Environmental and social issues, such as climate change, health and safety standards and labour rights have become increasingly important to companies, as failing to adhere to best practice standards can lead to public scrutiny and debate. Apart from their adverse reputational effects on companies, scandals and accidents can also lead to a significant decline in company value, as demonstrated by the Volkswagen emissions scandal in 2015 and BP’s Macondo oil spill in the Gulf of Mexico in 2010. A better awareness of environmental, social and governance (ESG) factors, such as corporate governance or health and safety standards, might have contributed to protecting the companies from significant financial losses or to upholding their reputation.
The materiality of climate change, health and safety standards and labour rights is more pronounced in some sectors than in others. However, companies that pursue sustainable business strategies and have superior environmental, social and governance (ESG) standards are often the preferred investment targets for some of the world’s largest institutional investors1 as they tend to deliver better risk-adjusted returns and have a lower volatility of cash flows, both ultimately leading to higher company value and thus benefitting shareholders. 2Robust and convincing evidence points to a positive correlation between good sustainability practices and company performance.3 Nonetheless, the mainstream investor community tends to think of environmental and social factors as less of a value driver4 than corporate governance because the latter is perceived to be directly linked to company valuation and comprises some of the mechanisms controlled by investors, such as the composition of board of directors. A plethora of studies reveals that well-governed companies tend to outperform5 their poorly-governed counterparts, even though there is some evidence that this effect may have been fading in recent years.6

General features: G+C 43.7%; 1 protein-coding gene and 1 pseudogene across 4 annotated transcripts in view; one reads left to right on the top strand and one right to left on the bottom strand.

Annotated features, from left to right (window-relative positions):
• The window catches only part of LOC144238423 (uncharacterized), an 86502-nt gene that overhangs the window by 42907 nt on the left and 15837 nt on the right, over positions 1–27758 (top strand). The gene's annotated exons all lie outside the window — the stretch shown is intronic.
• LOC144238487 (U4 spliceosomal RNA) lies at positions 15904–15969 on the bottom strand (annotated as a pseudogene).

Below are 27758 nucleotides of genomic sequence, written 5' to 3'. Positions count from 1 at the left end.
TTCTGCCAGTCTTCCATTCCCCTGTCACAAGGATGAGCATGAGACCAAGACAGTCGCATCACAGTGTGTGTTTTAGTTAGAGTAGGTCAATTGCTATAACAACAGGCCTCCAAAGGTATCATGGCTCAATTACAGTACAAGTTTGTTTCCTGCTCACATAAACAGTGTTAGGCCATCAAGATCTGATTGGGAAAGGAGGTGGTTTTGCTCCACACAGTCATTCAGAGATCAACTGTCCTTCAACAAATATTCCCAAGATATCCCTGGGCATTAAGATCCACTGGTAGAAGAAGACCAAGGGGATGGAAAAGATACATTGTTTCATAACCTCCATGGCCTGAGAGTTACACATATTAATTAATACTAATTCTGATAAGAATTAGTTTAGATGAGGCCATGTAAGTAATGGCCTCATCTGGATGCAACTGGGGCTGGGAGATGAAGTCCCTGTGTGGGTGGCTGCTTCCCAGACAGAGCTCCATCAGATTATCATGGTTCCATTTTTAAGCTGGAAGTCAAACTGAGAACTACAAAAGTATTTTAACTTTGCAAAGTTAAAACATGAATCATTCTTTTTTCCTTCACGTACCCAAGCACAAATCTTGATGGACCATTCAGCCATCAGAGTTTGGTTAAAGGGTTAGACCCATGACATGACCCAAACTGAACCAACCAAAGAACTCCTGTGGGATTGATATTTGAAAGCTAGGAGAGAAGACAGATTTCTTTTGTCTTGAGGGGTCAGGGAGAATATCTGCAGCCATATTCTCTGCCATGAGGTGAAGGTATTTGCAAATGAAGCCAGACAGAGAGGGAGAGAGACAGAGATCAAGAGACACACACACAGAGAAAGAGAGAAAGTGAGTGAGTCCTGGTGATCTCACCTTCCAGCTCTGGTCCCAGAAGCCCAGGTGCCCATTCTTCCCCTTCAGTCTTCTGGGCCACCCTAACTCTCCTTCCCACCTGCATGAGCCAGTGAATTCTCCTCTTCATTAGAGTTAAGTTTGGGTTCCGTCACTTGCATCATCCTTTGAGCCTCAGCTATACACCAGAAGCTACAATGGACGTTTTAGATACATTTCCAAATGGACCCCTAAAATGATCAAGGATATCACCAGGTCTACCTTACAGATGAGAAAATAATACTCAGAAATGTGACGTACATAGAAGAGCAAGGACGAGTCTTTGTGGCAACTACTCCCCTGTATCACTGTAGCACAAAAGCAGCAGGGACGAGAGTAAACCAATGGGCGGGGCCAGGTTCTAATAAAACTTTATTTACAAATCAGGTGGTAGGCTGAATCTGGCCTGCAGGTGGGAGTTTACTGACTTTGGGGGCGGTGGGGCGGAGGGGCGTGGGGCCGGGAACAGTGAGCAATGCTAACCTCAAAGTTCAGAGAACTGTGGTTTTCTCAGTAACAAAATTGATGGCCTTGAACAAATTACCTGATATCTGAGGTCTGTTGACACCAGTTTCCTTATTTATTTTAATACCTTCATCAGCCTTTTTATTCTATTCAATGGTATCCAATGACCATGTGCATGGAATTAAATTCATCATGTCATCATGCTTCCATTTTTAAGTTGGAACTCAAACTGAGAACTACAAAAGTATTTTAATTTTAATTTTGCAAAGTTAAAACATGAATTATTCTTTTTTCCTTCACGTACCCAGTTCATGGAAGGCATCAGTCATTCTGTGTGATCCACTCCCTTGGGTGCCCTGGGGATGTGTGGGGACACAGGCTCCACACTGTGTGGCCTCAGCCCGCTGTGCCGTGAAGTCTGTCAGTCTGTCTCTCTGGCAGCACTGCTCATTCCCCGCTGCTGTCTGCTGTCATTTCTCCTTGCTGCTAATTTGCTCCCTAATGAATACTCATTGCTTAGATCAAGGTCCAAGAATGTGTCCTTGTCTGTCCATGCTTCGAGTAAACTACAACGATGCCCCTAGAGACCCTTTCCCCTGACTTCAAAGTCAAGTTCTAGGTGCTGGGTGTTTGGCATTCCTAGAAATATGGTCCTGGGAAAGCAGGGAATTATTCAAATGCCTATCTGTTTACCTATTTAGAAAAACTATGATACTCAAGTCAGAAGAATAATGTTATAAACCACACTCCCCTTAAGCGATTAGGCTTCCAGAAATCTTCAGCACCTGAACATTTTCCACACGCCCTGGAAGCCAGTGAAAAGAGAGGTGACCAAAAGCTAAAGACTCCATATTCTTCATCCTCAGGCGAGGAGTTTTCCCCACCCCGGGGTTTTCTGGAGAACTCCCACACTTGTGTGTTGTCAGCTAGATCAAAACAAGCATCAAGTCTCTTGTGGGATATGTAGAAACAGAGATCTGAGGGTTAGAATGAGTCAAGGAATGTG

Surprisingly, environmental and social issues have been under much less scrutiny by researchers and institutional investors alike. This might be due to the common misperception that topics such as climate change, health and safety and labour rights are difficult to quantify and as intangibles might not be directly linked to company performance or correlated with a company’s cost of capital. Their lack of tangibility makes it difficult to incorporate these factors into a standard company valuation analysis, which mainly rests on financial information, while in general financial markets have found it difficult to price in ESG information.
A good example for this is employee well-being, which, as an intangible ESG issue, is mostly assessed with the help of employee surveys and questionnaires. While these methods can be a good indicator for the well-being of employees, the nature of a survey might influence the generalisability of the findings. Nevertheless, researchers and investors eventually realised the potential value-add from employee wellbeing, which has led to the issue becoming an important social topic.